Here you will find the stories from the men and women who sailed on the ships, what was it really like to be working on a ship in a raging sea and in the pitch dark of night, the real stories some funny some sad, some good and some bad.
Dedicated to all the brave men and women who sailed the vessels from the Leith Shipyards.
Story below from Dave Rowden from the Ociana Website forum:-
I sailed on the Poolta in 1965 as 3rd Mate, at which time she was engaged on a general cargo service Newcastle-Port Kembla-Hobart. In 1968 she was lengthened by about 18 metres and had derricks replaced by cranes at Taikoo DY in HK. She was sold to Bulkships 76-81, then onto Hetherington Kinsbury 81-84. Sold overseas in 1984 to a variety of owners in a variety of locations under a variety of names ;
1984 - Tonga - named Kali
1988 - Sharjah - named Ali
1989 - Dubai - named Mahan
1990 - Dubai - named Sublime
1992 - Dubai - named Blue Pearl
1993-1994 - under arrest in Bombay
1995 - renamed by same owners Ocean Success
1999 - sold for breaking up at Alang, arriving 2/6/1999
So this great little ship which was a pleasure to sail on, lived up to her final name, and lasted 40 years.
The following is from Rodney Giddens who sailed on the MV POOLTA's maiden voyage from Scotland to Australia as "Peggy". His story as told.
Some time prior to the handing over I visited Robb's yard and was shown around. There I saw in action what was reputed to be the last two men riveting ships plates in Scotland. Red hot rivets, brazier etc. Then I was taken to see what had replaced them - an automatic welder propelling itself along the join in two plates welding as it went and no one in attendance at all.
The above photograph was sent into the Leith Shipyards website by Rodney Giddens and is shown here by permission.
Poolta, the Delivery Voyage Remembered.
By Rodney Giddens
When I applied for a years leave of absence from my work in the head office of the Union Steam Ship Company to have a look at England and Europe the management decided that I should return on the delivery voyage of the Poolta which was under construction at Robb's yard at Leith near Edinburgh. It was just as well they made that decision as my financial position by sailing date was such that I would have had to remain in Scotland. That is how I came to be crew messman, or "Peggy" as the position was called by all on board. Nothing to do with my gender but a hangover from the days when peg leg sailors did that work. My knowledge of shipboard life was restricted to the voyage to England from New Zealand as a passenger on the s.s. Australis so my first impression of the Poolta was that it was a tad on the small size. The scuppers in the well deck area were about 18 inches above the water line when loaded. From Leith, Poolta went to Fowey in Cornwall for a full cargo of bulk china clay which was loaded by up ending loaded railway wagons over the hatch. The dust created was terrible, like talcum powder, slippery and went everywhere which made a job for me keeping the crews mess clean. The scrumpy in the pubs at 6 pence a handle took its toll and I never managed more than one shillings worth.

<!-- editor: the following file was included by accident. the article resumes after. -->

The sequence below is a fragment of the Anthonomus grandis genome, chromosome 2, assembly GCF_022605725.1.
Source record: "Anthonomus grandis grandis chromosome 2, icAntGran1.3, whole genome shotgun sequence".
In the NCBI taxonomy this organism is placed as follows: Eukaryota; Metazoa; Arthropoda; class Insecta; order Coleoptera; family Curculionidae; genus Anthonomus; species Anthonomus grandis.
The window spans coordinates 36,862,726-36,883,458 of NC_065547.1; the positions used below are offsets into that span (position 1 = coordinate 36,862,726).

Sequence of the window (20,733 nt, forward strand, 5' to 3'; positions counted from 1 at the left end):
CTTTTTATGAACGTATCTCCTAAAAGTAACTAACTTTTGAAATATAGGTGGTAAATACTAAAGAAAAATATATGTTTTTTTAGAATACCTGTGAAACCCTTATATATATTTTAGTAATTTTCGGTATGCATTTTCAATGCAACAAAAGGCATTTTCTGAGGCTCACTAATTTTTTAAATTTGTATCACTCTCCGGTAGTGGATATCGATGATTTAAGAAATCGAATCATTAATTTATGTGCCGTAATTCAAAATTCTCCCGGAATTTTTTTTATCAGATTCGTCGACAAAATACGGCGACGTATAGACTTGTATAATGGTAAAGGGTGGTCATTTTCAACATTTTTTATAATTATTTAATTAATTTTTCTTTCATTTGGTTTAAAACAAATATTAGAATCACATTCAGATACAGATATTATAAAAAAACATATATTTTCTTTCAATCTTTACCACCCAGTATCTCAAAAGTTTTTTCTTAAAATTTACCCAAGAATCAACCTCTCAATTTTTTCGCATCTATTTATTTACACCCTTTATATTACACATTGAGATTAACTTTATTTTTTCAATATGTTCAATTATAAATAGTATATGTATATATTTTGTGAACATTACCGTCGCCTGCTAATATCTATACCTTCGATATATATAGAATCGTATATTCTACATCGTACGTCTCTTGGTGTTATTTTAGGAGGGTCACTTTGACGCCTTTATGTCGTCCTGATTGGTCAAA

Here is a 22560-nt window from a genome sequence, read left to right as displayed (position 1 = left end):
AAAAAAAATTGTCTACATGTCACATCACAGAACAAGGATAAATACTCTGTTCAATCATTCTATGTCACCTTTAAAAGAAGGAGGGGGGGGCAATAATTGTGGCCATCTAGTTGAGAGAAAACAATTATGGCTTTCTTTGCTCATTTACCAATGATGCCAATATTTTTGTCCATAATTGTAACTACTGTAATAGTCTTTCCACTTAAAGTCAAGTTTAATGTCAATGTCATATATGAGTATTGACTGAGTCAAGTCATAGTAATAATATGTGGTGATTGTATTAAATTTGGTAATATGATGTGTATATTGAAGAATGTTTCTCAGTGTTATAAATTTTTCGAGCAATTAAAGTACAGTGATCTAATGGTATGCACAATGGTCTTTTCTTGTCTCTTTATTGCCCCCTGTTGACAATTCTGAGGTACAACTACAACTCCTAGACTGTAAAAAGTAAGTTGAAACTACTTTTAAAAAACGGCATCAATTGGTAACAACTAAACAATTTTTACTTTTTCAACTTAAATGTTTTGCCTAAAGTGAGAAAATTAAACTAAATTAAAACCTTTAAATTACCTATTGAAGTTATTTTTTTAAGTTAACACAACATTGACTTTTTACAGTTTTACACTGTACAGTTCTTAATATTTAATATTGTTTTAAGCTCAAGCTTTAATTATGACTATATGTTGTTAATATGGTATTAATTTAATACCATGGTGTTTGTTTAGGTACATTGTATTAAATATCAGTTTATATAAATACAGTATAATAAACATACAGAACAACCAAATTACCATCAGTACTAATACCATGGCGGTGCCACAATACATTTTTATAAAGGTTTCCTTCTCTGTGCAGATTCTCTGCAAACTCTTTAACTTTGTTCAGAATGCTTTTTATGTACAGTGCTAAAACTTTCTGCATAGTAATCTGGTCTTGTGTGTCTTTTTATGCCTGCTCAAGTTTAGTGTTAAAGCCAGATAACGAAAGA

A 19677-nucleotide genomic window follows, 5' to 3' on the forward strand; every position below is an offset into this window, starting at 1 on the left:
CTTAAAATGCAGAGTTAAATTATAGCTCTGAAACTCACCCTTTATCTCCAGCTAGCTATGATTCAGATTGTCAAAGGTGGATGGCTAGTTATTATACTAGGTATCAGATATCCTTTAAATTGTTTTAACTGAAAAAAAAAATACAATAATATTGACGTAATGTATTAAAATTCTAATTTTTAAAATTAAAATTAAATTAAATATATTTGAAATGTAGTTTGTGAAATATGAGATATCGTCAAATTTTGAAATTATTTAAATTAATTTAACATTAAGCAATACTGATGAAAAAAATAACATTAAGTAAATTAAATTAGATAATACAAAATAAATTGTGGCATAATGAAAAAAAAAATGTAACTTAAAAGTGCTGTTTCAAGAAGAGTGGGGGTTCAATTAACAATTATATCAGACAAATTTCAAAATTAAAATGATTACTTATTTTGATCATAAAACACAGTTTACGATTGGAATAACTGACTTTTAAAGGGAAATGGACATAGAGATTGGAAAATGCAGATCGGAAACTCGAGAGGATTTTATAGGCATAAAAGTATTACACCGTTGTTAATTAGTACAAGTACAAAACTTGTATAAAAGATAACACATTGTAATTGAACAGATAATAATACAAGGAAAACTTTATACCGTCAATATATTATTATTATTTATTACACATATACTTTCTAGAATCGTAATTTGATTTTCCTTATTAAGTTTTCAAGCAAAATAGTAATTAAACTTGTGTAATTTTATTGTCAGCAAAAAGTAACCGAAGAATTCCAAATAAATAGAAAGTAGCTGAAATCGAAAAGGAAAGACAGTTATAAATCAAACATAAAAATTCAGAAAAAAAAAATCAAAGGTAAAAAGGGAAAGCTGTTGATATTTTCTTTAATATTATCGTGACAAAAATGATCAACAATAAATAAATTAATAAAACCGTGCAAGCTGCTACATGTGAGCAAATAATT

Onwards to Gibraltar for bunkering and then via the Suez Canal to Colombo for more fuel. No shore leave at either of those places.
The crew's food was plated up in the galley and passed to me to hand out or keep warm for those on watch. In my early days I had several messages coming down to me from on high. "Masters Compliments", but would you please stop burning the toast!" It seems there was a vent near the bridge that conducted the smoke from the toaster onto the bridge.
While transiting the canal the vessel in front of us was a new ship for the New Zealand coastal trade. I remember a green hull with yellow stripe so I guess it was a Northern Steam Ship Company vessel. Anyway, part way through the canal, a small tug boat that was proceeding in the opposite direction turned sharply and struck the midship section of the NZ ship in front and bounced off. Just before impact the crew appeared on deck, dived in and swam for the shore. The now abandoned tug missed our ship and the convoy continued on its way.